Broadcom has management software products that were previously part of CA. They have network security products that are part of Symantec Enterprise. I think there are opportunities for our products and their products to work together. We have, as two organizations, just started to engage in discovering the portfolio. And as we go through that, the synergy opportunities will become clear.

Even as this merger is to be completed, the world is embracing the hybrid and multi-cloud approach. How is VMware enriching this ecosystem?

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For most large or medium enterprises, the world is getting even more distributed and less centralized. About 70% of VMware customers are using two public clouds or more. Customers in manufacturing, retail, or telco are all building and rebuilding the edge (edge computing entails processing the data on end-devices like smartphones, etc.) as a very important area of investment. As a result, their applications are being distributed across data centres, private clouds, public clouds, and the edge. Our job is to help customers have a consistent developer experience and a consistent operational model for building and running these applications, whether they want to run them in the public cloud or private cloud.

Secondly, for existing applications, we provide them with a modern infrastructure, whether they will run on-prem (on the premises of the clients), or on the cloud. That’s where our traditional VMware infrastructure stack comes in.

Third, we are innovating for companies whose employee base is getting distributed. For most of our customers, two-thirds of employees want to work three days a week from home. For IT teams, the challenge is to provision these end users with the right tools and deliver a great digital and network experience. We are solving this problem for our customers.

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There’s a lot of buzz around AI-powered metaverses and web3. How is VMware helping customers understand these trends and navigate through the buzz?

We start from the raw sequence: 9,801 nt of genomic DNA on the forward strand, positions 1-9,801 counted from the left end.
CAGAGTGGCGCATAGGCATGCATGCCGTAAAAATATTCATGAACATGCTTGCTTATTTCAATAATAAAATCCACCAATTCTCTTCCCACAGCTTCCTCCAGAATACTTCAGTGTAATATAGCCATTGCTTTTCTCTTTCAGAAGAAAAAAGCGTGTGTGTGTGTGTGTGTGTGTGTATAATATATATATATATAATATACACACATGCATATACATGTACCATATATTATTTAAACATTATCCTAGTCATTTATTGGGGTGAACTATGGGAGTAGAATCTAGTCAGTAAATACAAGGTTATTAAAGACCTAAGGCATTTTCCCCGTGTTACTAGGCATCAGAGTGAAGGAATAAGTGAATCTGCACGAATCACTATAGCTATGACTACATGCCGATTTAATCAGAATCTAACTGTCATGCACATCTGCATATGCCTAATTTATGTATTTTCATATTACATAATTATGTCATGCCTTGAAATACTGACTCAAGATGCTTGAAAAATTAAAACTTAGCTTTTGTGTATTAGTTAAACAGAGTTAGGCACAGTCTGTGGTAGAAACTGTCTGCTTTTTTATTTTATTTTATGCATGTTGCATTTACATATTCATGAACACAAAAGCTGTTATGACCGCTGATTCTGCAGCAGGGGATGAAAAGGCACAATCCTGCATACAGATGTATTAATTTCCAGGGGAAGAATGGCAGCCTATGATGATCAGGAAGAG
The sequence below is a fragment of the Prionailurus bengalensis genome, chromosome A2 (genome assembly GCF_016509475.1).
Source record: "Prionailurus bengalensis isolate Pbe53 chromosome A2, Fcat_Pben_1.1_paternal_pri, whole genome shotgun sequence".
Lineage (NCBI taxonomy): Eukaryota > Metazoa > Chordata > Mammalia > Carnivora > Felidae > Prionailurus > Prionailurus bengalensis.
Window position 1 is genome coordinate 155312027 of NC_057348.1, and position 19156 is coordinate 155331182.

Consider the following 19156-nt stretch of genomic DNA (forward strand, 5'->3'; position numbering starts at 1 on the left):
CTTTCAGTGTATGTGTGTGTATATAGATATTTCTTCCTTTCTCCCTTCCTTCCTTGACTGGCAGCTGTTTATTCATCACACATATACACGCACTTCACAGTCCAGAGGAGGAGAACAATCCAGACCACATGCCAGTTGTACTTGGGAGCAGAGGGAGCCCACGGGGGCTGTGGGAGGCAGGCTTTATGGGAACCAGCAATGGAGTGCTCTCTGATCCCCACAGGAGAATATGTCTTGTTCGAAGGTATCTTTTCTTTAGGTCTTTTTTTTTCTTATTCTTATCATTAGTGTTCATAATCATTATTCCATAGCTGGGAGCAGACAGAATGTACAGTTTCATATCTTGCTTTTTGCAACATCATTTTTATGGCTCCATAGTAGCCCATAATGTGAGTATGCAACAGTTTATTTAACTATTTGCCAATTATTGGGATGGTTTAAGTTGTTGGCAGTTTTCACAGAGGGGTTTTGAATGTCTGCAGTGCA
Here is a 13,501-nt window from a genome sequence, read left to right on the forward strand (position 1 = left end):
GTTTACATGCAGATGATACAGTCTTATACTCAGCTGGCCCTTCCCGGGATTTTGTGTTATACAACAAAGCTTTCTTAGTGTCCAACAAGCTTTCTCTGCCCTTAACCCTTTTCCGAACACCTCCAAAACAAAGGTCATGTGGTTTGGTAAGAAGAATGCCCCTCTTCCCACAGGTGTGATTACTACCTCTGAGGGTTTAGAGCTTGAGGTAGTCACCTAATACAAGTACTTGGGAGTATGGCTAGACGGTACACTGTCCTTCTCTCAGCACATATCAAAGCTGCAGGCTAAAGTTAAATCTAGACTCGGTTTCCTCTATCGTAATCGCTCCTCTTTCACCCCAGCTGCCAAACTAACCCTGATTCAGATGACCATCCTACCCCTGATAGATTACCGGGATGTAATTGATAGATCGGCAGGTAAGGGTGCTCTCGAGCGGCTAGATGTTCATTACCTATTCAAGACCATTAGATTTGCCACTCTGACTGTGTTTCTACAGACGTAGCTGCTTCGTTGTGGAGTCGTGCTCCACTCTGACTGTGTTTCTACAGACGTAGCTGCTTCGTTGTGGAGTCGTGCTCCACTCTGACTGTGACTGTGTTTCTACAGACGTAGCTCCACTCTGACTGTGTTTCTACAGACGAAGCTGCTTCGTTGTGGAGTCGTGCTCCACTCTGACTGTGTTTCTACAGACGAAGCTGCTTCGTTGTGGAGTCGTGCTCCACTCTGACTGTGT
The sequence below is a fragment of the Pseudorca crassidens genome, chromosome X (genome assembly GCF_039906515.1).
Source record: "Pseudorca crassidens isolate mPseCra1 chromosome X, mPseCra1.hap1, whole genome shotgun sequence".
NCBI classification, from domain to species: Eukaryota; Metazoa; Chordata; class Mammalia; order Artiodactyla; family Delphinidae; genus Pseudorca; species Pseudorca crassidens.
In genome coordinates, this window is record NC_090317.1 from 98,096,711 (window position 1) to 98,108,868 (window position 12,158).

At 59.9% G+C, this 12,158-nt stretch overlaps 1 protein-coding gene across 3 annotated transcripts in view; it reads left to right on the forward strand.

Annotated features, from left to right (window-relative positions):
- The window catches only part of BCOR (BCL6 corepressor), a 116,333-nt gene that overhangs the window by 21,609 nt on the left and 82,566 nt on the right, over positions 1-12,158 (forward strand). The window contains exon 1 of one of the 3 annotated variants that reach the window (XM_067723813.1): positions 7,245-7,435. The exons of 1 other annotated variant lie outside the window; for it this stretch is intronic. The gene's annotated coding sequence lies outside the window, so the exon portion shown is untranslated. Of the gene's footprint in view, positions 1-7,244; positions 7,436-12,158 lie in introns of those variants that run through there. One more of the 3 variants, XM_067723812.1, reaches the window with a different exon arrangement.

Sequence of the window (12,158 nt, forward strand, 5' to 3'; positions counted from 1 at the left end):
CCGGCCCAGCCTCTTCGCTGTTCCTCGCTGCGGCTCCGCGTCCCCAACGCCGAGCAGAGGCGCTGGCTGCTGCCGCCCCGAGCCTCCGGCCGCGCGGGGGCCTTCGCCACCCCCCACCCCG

There’s a lot of hype and buzzwords being thrown around here. A metaverse could be any set of things we are already using. Digital twin technology, for example, is now being called a Metaverse application. What we need to look at is a combination of a new experience or a new way of doing business or fundamentally superior ROI (return on investment). Those are the things that always drive enterprise adoption and we advise them to look at the world from those two lenses.

We are working with companies that are thinking about new commerce models that would potentially fall into the metaverse category. We ask them what is the business experience that they’re trying to go for and where can our technology help rather than saying here is web3; what do you want to do.

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Are we also going to see virtualization on the chip after the merger, given that Broadcom is a semiconductor company?

Independent of Broadcom we already had a project called Project Monterey where we put our hypervisor and our network virtualization software into a smart NIC (network interface card). The beauty of this is that it frees up more CPU cycles for the applications which make the data centre more efficient. This project is under development for two years. We intend to bring it out in production this year.

Broadcom has tremendous knowledge and expertise in the chip world. And I’m sure after the completion of the acquisition, these kinds of technology collaboration could become more prominent.